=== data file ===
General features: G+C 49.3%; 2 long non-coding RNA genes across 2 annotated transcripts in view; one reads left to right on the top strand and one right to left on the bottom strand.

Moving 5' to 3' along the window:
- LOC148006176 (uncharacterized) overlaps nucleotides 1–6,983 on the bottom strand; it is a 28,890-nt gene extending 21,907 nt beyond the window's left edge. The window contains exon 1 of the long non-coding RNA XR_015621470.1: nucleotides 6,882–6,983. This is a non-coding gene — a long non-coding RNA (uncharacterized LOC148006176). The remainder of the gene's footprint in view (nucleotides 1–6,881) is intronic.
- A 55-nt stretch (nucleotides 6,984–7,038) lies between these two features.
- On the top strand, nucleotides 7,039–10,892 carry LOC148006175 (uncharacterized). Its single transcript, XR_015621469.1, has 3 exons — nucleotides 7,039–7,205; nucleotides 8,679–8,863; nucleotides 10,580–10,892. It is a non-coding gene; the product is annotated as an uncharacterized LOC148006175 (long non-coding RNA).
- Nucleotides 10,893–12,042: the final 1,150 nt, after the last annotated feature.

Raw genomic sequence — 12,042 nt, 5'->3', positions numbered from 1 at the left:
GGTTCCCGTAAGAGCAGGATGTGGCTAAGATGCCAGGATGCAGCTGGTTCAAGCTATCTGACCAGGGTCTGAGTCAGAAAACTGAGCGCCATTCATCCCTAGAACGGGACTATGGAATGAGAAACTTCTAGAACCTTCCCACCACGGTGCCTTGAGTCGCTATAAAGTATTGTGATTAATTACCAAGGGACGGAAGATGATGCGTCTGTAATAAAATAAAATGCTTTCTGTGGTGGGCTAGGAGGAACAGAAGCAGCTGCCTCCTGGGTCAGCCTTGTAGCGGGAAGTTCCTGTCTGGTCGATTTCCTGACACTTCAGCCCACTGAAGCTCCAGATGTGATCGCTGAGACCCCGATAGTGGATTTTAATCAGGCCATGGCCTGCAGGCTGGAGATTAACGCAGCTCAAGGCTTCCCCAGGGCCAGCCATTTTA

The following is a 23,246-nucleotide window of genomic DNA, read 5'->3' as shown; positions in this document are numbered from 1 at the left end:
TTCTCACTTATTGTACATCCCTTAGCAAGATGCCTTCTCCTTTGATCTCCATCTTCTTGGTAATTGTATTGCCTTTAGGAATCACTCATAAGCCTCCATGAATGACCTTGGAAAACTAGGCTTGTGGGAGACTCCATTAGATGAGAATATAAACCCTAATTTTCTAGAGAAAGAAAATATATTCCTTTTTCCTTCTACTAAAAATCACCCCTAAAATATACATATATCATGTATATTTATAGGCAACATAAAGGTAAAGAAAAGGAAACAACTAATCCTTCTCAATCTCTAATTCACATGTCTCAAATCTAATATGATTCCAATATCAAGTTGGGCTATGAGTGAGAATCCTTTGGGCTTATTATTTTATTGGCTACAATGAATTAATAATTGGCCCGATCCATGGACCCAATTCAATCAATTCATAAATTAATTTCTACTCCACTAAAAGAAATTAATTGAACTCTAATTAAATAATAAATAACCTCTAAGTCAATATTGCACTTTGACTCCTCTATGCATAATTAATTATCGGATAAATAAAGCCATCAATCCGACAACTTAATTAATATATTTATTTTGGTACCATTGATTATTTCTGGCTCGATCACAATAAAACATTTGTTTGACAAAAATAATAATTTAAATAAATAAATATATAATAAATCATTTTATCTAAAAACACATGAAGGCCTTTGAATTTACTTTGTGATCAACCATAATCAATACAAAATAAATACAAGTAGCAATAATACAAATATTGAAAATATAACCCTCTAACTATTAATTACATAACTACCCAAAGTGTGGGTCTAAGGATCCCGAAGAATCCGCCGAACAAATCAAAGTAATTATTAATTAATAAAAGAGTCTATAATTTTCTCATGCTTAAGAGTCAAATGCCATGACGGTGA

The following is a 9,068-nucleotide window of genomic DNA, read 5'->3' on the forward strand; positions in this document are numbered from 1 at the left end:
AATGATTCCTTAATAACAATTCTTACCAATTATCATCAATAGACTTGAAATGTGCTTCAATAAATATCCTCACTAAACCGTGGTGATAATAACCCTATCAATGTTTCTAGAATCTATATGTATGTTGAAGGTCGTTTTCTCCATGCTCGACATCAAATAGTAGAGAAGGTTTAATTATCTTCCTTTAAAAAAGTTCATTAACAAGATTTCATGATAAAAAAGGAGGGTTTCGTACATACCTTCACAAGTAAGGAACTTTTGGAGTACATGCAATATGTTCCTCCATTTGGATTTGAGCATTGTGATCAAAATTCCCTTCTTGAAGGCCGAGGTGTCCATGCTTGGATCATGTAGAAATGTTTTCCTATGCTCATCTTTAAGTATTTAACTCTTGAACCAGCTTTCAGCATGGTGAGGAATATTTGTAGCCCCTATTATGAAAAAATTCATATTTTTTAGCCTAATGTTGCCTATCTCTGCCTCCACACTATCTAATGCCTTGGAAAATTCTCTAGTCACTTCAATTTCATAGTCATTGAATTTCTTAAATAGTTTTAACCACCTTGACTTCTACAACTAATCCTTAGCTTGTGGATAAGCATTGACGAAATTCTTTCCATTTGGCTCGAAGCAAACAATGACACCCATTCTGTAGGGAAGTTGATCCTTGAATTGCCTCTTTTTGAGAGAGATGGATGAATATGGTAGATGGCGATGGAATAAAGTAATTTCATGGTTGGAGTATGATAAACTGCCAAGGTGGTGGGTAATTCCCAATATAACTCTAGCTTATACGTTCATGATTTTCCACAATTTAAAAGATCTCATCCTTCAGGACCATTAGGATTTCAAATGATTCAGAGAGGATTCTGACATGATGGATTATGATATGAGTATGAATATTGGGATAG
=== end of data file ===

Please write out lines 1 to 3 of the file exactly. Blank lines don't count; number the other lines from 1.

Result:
General features: G+C 49.3%; 2 long non-coding RNA genes across 2 annotated transcripts in view; one reads left to right on the top strand and one right to left on the bottom strand.

Moving 5' to 3' along the window:
- LOC148006176 (uncharacterized) overlaps nucleotides 1–6,983 on the bottom strand; it is a 28,890-nt gene extending 21,907 nt beyond the window's left edge. The window contains exon 1 of the long non-coding RNA XR_015621470.1: nucleotides 6,882–6,983. This is a non-coding gene — a long non-coding RNA (uncharacterized LOC148006176). The remainder of the gene's footprint in view (nucleotides 1–6,881) is intronic.